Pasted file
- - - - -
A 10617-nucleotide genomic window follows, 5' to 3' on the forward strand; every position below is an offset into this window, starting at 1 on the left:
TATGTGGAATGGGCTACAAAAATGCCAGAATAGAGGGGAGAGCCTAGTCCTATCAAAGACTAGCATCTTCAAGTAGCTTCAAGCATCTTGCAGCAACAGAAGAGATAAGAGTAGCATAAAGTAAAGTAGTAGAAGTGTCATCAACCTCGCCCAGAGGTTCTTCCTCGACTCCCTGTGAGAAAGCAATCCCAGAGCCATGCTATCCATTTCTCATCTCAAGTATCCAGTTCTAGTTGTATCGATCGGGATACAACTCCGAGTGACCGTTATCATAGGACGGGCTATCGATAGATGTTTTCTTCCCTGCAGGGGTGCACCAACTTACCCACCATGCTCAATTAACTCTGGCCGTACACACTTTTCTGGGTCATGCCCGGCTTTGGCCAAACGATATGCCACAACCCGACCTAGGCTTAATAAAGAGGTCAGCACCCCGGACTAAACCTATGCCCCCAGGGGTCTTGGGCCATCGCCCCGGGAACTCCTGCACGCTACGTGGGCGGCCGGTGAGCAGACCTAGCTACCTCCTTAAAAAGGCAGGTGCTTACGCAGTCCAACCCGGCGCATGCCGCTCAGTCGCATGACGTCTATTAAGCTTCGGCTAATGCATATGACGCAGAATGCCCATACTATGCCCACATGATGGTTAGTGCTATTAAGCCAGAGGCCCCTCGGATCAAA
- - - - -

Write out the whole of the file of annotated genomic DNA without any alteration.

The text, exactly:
A 10617-nucleotide genomic window follows, 5' to 3' on the forward strand; every position below is an offset into this window, starting at 1 on the left:
TATGTGGAATGGGCTACAAAAATGCCAGAATAGAGGGGAGAGCCTAGTCCTATCAAAGACTAGCATCTTCAAGTAGCTTCAAGCATCTTGCAGCAACAGAAGAGATAAGAGTAGCATAAAGTAAAGTAGTAGAAGTGTCATCAACCTCGCCCAGAGGTTCTTCCTCGACTCCCTGTGAGAAAGCAATCCCAGAGCCATGCTATCCATTTCTCATCTCAAGTATCCAGTTCTAGTTGTATCGATCGGGATACAACTCCGAGTGACCGTTATCATAGGACGGGCTATCGATAGATGTTTTCTTCCCTGCAGGGGTGCACCAACTTACCCACCATGCTCAATTAACTCTGGCCGTACACACTTTTCTGGGTCATGCCCGGCTTTGGCCAAACGATATGCCACAACCCGACCTAGGCTTAATAAAGAGGTCAGCACCCCGGACTAAACCTATGCCCCCAGGGGTCTTGGGCCATCGCCCCGGGAACTCCTGCACGCTACGTGGGCGGCCGGTGAGCAGACCTAGCTACCTCCTTAAAAAGGCAGGTGCTTACGCAGTCCAACCCGGCGCATGCCGCTCAGTCGCATGACGTCTATTAAGCTTCGGCTAATGCATATGACGCAGAATGCCCATACTATGCCCACATGATGGTTAGTGCTATTAAGCCAGAGGCCCCTCGGATCAAA